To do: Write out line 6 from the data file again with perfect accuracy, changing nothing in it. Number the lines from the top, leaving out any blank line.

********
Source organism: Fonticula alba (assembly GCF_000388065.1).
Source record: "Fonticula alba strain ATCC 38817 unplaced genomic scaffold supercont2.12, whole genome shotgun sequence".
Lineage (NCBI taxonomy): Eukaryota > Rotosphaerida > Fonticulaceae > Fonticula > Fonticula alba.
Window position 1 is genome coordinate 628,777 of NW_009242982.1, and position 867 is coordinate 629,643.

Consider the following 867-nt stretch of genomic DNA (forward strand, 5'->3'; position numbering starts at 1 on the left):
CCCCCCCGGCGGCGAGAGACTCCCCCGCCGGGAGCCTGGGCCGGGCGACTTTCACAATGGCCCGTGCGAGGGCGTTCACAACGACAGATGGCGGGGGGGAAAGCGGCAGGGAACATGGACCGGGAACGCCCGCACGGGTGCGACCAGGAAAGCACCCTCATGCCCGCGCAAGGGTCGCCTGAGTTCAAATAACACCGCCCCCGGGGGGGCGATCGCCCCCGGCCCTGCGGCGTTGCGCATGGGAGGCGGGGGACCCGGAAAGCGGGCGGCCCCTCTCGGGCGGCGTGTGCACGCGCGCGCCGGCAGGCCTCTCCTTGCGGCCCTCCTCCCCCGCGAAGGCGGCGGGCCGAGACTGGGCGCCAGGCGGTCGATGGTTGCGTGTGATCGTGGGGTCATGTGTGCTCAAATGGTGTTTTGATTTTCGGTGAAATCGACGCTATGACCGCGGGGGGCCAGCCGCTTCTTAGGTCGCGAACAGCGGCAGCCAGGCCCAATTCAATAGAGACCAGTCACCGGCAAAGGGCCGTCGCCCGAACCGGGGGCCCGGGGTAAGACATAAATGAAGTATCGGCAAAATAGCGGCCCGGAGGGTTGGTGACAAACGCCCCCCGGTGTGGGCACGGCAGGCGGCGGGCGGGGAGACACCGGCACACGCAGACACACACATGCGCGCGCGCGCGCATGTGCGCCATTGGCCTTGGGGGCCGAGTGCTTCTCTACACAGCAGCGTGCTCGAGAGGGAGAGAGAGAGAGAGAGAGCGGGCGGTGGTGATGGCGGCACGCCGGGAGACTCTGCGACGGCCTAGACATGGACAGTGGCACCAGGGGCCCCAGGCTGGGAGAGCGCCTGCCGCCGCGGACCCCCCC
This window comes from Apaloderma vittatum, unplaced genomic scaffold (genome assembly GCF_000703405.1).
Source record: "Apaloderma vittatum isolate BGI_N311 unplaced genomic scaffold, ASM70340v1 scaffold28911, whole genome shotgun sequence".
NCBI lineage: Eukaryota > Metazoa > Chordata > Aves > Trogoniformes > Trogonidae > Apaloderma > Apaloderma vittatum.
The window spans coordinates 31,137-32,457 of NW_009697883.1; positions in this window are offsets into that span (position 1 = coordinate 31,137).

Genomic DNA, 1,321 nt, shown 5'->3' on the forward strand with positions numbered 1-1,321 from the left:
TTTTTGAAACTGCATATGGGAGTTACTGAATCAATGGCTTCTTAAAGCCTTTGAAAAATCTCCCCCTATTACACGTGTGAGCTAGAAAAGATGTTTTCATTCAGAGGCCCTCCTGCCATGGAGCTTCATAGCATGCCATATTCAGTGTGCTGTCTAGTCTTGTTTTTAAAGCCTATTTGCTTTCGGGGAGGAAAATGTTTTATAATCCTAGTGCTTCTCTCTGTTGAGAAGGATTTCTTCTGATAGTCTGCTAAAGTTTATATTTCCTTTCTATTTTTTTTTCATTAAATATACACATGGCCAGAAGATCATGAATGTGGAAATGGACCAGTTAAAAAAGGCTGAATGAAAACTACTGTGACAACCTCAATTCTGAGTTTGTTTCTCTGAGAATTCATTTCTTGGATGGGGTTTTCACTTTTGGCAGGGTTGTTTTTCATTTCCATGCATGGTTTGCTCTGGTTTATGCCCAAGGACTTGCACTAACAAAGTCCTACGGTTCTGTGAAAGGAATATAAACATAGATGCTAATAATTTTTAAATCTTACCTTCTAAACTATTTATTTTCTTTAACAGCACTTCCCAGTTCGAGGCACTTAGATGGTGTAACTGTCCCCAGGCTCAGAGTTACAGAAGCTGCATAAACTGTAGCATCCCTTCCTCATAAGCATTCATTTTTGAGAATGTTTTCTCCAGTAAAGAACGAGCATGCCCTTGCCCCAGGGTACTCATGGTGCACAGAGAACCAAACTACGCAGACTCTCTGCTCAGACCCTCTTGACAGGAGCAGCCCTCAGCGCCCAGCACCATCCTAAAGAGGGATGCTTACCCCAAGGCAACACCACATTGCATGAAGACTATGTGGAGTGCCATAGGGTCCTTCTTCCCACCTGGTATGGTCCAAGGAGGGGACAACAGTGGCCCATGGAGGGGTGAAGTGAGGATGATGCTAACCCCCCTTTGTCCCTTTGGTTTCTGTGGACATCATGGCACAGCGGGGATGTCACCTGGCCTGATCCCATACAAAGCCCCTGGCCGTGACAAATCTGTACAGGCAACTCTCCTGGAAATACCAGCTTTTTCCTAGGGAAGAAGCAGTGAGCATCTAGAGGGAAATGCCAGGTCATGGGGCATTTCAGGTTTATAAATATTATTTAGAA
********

CCCCCCCGGCGGCGAGAGACTCCCCCGCCGGGAGCCTGGGCCGGGCGACTTTCACAATGGCCCGTGCGAGGGCGTTCACAACGACAGATGGCGGGGGGGAAAGCGGCAGGGAACATGGACCGGGAACGCCCGCACGGGTGCGACCAGGAAAGCACCCTCATGCCCGCGCAAGGGTCGCCTGAGTTCAAATAACACCGCCCCCGGGGGGGCGATCGCCCCCGGCCCTGCGGCGTTGCGCATGGGAGGCGGGGGACCCGGAAAGCGGGCGGCCCCTCTCGGGCGGCGTGTGCACGCGCGCGCCGGCAGGCCTCTCCTTGCGGCCCTCCTCCCCCGCGAAGGCGGCGGGCCGAGACTGGGCGCCAGGCGGTCGATGGTTGCGTGTGATCGTGGGGTCATGTGTGCTCAAATGGTGTTTTGATTTTCGGTGAAATCGACGCTATGACCGCGGGGGGCCAGCCGCTTCTTAGGTCGCGAACAGCGGCAGCCAGGCCCAATTCAATAGAGACCAGTCACCGGCAAAGGGCCGTCGCCCGAACCGGGGGCCCGGGGTAAGACATAAATGAAGTATCGGCAAAATAGCGGCCCGGAGGGTTGGTGACAAACGCCCCCCGGTGTGGGCACGGCAGGCGGCGGGCGGGGAGACACCGGCACACGCAGACACACACATGCGCGCGCGCGCGCATGTGCGCCATTGGCCTTGGGGGCCGAGTGCTTCTCTACACAGCAGCGTGCTCGAGAGGGAGAGAGAGAGAGAGAGAGCGGGCGGTGGTGATGGCGGCACGCCGGGAGACTCTGCGACGGCCTAGACATGGACAGTGGCACCAGGGGCCCCAGGCTGGGAGAGCGCCTGCCGCCGCGGACCCCCCC